Recently I was introduced to CONPAH, which is an organization that deals with some of the most pressing issues facing indigenous communities through Honduras. Currently, they’re working with the government to implement the United Nations Framework Convention on Climate Change (UNFCCC) on a national level. However, in order to realize the convention’s objectives, they have realized that they will need to work closely with indigenous people.
It is among indigenous communities that climate experts and environmental activists find their greatest allies. Indigenous communities not only make their living off they land—they have rich history, traditions and religions that honour and intimately care for the natural environment.
This is exactly why many organizations have incorporated indigenous people’s traditional knowledge and practices in fighting deforestation and environmental degradation. Historically, in areas protected as indigenous peoples’ territories, forest regeneration tends to be far more rapid and issues of extreme exploitation are far less likely. If nations and companies can learn to respect indigenous peoples' right to their traditional territories, forests will have a chance to regenerate and exploitation will be dramatically reduced.
It is among indigenous communities that climate experts and environmental activists find their greatest allies.
That’s why in July, I travelled to Tegucigalpa, which is the capital of Honduras. As part of a delegation with the Maya Chorti nation, I attended a conference that was aimed at initiating dialogue regarding climate change and how it affects indigenous people. The process of consultation with the indigenous communities is essential to developing a lasting alliance.
Over two days, we discussed how to best prevent environmental degradation. The result was the creation of a national strategic plan to preserve the forest and cut back on emissions. Throughout the conference, the leaders of the indigenous communities were amongst the loudest advocates for the protection of the environment. The resilience and resolve to preserve their lands was communicated strongly—a powerful reminder that climate change disproportionately affects indigenous communities.
I believe that NGOs and policymakers can learn a great deal from indigenous communities. Likewise, indigenous territories can serve as a bastion, where sustainable development and conservation can be practice and implemented in consortium with indigenous peoples’ rights. Through legally enforcing territorial rights—which has been a difficult process—traditional lands can be kept safe from exploitation at the hands of foreign companies, such as mining companies.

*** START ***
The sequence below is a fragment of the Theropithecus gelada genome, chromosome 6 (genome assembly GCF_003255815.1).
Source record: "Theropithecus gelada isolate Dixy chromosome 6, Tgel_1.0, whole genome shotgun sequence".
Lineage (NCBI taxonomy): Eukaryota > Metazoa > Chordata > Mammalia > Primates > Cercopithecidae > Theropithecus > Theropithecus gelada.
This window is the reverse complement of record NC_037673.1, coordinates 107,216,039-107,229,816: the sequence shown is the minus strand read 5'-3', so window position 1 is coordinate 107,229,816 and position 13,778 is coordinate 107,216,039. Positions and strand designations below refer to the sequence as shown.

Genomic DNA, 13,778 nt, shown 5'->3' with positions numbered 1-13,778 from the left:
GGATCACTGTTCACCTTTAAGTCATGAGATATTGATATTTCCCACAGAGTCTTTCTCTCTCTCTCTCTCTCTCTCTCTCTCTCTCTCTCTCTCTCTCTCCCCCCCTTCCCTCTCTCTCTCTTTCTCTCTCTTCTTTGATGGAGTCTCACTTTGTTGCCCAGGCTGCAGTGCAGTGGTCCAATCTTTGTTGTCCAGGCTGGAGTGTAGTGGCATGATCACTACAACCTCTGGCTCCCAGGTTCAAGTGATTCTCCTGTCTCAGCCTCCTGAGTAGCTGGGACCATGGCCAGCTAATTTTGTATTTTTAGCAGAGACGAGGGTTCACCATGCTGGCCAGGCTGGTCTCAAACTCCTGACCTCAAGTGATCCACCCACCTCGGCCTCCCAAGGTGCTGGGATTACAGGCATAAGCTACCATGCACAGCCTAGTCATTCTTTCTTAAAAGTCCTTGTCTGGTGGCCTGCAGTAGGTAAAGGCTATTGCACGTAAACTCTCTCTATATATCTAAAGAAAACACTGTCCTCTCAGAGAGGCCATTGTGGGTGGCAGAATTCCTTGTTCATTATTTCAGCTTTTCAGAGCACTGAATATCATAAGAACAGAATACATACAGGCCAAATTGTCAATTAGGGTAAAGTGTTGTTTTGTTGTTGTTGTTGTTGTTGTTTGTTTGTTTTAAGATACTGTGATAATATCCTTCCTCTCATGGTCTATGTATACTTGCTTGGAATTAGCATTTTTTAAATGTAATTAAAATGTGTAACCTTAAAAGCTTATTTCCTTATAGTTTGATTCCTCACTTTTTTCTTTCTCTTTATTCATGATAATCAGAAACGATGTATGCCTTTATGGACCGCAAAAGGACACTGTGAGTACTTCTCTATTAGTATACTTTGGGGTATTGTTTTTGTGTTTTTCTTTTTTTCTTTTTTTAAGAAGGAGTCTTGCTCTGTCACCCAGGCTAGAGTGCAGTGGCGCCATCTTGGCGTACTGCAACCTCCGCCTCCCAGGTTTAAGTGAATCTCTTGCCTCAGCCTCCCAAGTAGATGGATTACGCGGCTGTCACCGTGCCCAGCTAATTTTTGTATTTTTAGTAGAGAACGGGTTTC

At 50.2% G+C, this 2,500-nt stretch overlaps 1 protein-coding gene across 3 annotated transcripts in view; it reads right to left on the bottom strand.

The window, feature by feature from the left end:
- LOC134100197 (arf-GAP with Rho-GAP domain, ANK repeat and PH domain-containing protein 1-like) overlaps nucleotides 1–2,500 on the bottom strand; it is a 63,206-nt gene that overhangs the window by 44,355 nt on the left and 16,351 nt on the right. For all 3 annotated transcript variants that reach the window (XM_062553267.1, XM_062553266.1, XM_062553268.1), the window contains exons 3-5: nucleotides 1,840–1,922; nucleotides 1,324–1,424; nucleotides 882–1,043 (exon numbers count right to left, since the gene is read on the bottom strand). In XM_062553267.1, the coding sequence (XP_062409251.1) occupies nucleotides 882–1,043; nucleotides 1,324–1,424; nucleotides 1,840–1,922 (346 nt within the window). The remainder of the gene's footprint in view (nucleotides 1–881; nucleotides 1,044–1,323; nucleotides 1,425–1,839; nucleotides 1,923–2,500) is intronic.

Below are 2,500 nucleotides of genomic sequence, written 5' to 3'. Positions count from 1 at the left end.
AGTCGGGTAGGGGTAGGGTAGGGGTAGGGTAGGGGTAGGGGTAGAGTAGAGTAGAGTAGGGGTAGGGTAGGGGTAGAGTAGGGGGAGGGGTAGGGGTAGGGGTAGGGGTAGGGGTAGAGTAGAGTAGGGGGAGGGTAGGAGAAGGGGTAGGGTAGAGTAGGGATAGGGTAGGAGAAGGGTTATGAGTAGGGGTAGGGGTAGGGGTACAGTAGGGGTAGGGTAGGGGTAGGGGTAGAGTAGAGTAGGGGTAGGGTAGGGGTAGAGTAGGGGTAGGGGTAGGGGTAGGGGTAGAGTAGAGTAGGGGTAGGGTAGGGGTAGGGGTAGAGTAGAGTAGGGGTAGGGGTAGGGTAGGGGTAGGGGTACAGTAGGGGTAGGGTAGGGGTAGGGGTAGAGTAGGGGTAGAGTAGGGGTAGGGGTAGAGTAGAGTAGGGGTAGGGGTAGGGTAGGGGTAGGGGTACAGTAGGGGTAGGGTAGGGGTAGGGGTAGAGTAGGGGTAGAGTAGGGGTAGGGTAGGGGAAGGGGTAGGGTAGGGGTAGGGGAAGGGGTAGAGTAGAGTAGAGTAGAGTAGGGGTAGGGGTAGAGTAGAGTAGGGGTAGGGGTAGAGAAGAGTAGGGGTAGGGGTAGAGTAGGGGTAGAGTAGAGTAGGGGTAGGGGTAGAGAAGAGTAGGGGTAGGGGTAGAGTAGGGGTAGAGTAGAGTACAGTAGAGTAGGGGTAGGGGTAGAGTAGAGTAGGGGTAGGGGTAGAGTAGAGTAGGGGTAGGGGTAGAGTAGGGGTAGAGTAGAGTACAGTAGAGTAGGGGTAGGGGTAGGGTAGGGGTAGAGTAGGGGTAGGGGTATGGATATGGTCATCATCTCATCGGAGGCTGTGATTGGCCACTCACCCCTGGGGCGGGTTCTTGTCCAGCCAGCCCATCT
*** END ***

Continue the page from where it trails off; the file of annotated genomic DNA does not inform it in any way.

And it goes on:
The UNFCCC can offer further credence to indigenous peoples’ right to the land. Likewise, the need to reduce emissions and preserve the environment will give credibility to indigenous peoples’ struggle to secure and preserve their communal territories. It’s a win-win situation.
Overall, the event was a success. Due to the inclusive and participatory approach, the leaders of the indigenous communities felt comfortable adopting the objectives. They’ve also agreed to help develop a comprehensive strategic plan to meet the goals of emission reduction.
I’m excited to be a part of this historic process. Over the next while, CONIMCHH (the governing body for the Maya Chorti nation of Copan) will be focused on the development of a plan for the preservation of the forest in their indigenous territories. I will be involved in the process and will continue to advocate for indigenous peoples throughout.
My hope? That these new initiatives can help indigenous people secure authority over their own territorial lands, which will help to end environmental degradation—and to empower indigenous people further.Add this article to your reading list